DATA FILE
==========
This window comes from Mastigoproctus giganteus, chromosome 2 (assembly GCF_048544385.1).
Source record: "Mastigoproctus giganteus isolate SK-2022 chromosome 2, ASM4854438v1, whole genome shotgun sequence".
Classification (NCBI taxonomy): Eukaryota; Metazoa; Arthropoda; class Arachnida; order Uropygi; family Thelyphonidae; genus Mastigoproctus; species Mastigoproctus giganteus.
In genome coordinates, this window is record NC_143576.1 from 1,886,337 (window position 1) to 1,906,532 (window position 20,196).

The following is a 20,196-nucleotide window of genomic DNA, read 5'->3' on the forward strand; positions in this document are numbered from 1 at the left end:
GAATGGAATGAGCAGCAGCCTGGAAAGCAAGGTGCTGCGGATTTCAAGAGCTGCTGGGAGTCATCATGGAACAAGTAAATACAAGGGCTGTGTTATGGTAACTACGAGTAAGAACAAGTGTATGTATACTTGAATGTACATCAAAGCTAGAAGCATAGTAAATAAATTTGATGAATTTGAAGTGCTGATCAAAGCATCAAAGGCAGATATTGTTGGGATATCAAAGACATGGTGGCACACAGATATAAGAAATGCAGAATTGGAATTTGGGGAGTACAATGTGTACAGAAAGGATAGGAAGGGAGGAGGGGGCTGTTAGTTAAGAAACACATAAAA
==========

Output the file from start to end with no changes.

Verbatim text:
This window comes from Mastigoproctus giganteus, chromosome 2 (assembly GCF_048544385.1).
Source record: "Mastigoproctus giganteus isolate SK-2022 chromosome 2, ASM4854438v1, whole genome shotgun sequence".
Classification (NCBI taxonomy): Eukaryota; Metazoa; Arthropoda; class Arachnida; order Uropygi; family Thelyphonidae; genus Mastigoproctus; species Mastigoproctus giganteus.
In genome coordinates, this window is record NC_143576.1 from 1,886,337 (window position 1) to 1,906,532 (window position 20,196).

The following is a 20,196-nucleotide window of genomic DNA, read 5'->3' on the forward strand; positions in this document are numbered from 1 at the left end:
GAATGGAATGAGCAGCAGCCTGGAAAGCAAGGTGCTGCGGATTTCAAGAGCTGCTGGGAGTCATCATGGAACAAGTAAATACAAGGGCTGTGTTATGGTAACTACGAGTAAGAACAAGTGTATGTATACTTGAATGTACATCAAAGCTAGAAGCATAGTAAATAAATTTGATGAATTTGAAGTGCTGATCAAAGCATCAAAGGCAGATATTGTTGGGATATCAAAGACATGGTGGCACACAGATATAAGAAATGCAGAATTGGAATTTGGGGAGTACAATGTGTACAGAAAGGATAGGAAGGGAGGAGGGGGCTGTTAGTTAAGAAACACATAAAA